Early yesterday morning a collection of major vulnerabilities in most implementations of WPA2 was made public. The impact of this set of attacks, known as KRACK (Key Reinstallation Attack) is severe, allowing decryption of wireless traffic and, in some cases, traffic modification. You can find out more details on this attack at the website created by the discoverer and in the research paper Key Reinstallation Attacks: Forcing Nonce Reuse in WPA2. Cisco is beginning to release updated firmware for their affected products. You can use this CERT page to find security updates from all the different impacted vendors.
What does this mean for your network?
Almost every wireless device is vulnerable to these attacks to some degree. For the issues known today the most severe impact is on wireless client devices. There are patches released and forthcoming for access points and controllers; you should apply these patches when they become available. However, we recommend that you focus your attention on client devices.
This table highlights the different issues and affected operating systems:
Table 1) Behaviour of clients: 2nd column shows whether retransmission of message 3 are accepted, 3rd whether plaintext EAPOL messages are accepted if a PTK is configured, 4th whether it accepts plaintext EAPOL messages if sent immediately after the first message 3, and 5th whether it is affected by the attack of Section 3.4. The last two columns denote if the client is vulnerable to a key reinstallation attack against the 4-way or group key handshake, respectively. Table credit Key Reinstallation Attacks: Forcing Nonce Reuse in WPA2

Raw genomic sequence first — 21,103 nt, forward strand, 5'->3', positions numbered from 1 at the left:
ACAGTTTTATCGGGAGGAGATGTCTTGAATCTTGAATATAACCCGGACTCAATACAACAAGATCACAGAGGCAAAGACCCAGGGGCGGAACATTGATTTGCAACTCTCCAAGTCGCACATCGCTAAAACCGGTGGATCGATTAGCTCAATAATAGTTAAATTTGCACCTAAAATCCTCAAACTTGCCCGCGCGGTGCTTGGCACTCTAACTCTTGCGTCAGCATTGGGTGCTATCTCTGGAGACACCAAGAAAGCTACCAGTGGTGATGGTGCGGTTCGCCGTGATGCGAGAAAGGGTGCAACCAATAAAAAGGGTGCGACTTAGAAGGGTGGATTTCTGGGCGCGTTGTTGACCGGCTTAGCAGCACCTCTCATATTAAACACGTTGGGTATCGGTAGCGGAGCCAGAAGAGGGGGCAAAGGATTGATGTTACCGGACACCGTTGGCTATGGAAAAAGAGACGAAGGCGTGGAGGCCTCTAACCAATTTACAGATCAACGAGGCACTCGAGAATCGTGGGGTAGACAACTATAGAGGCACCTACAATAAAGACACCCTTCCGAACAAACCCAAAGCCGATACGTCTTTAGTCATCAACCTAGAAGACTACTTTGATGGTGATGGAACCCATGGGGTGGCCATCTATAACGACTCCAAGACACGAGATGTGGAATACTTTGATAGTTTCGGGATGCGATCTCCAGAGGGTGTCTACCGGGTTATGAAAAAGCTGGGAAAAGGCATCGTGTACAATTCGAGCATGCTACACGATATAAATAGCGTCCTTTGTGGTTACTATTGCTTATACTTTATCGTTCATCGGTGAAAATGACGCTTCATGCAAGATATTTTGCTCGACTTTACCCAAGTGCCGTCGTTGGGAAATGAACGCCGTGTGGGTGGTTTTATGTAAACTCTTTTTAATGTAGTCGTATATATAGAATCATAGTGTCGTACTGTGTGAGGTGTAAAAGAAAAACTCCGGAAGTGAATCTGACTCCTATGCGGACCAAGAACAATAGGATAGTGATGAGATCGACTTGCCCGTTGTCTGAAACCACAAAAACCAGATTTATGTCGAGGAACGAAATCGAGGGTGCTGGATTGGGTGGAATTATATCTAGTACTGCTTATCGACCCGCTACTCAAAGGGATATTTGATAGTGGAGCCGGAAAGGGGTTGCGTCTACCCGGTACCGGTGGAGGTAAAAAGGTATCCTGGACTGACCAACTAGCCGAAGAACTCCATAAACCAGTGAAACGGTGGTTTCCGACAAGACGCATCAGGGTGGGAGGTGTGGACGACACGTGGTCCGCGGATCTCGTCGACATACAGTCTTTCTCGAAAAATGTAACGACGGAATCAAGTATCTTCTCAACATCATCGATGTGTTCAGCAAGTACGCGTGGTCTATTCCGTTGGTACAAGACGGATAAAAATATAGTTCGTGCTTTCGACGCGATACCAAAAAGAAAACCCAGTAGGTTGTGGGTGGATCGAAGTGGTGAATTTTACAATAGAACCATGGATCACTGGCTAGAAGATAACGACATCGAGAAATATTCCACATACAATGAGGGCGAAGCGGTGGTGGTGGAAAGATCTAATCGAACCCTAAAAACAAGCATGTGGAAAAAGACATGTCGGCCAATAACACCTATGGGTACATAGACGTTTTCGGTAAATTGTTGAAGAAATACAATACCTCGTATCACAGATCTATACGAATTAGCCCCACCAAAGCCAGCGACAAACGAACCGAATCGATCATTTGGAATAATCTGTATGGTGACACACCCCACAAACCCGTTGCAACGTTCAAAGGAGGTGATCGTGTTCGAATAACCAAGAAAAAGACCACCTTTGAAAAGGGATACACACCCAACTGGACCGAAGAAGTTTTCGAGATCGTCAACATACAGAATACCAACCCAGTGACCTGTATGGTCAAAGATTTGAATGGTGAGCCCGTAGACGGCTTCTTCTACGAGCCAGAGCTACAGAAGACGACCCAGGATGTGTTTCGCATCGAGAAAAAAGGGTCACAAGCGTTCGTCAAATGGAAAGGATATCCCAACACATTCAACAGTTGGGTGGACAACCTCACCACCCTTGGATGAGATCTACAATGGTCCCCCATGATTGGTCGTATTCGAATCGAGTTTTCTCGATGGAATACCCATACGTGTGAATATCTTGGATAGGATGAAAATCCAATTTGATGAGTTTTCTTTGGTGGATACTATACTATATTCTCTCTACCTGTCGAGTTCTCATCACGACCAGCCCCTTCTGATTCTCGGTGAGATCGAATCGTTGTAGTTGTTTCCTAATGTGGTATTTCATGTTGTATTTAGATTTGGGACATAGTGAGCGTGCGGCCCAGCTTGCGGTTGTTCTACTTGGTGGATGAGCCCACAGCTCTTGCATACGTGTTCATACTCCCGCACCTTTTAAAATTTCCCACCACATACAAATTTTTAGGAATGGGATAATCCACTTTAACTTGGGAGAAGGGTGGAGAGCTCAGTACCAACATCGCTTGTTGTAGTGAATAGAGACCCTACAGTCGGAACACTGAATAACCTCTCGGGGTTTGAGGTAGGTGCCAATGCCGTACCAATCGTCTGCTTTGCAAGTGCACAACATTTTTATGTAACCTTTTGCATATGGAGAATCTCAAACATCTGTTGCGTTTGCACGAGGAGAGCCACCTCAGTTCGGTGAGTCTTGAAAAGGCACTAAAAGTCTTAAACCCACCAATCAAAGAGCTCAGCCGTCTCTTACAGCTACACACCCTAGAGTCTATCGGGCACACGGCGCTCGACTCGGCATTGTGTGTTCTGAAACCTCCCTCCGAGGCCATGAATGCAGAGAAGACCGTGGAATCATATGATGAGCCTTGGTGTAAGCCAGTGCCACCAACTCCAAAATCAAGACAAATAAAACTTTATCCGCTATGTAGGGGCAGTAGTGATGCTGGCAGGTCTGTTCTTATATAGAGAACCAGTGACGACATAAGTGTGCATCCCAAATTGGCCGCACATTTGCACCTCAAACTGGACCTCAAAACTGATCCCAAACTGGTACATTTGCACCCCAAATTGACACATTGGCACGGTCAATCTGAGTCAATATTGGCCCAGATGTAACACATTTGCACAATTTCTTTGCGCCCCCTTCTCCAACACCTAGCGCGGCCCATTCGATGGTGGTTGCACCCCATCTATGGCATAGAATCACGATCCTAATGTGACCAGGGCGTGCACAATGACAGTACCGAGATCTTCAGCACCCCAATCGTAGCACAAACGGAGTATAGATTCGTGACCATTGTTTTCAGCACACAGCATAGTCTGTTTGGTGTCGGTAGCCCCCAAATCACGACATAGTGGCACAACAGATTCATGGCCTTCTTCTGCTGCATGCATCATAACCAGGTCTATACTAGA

From our perspective:
- Windows had a limited vulnerability to a small subset of the attacks that was addressed in the October security patches.
- MacOS is vulnerable to the attacks, updates are apparently in beta and will be released in the coming weeks.
- iOS has a limited vulnerability with a small impact, updates are apparently in beta and will be released in the coming weeks.
- Android devices are severely impacted by this issue.
Of these platforms, by far the most serious impact is on Android devices. The attack can trivially cause all traffic generated by a client device to be encrypted with a static key of all zeros making decryption trivial. Unfortunately, the release of security patches in the Android ecosystem remains extremely problematic except for the limited subset of devices that receive patches directly from Google. Pay close attention to security updates from your Android device manufacturer. Hopefully, they will release a fix for this issue.
Stay tuned; we will be updating this blog as further news is released.
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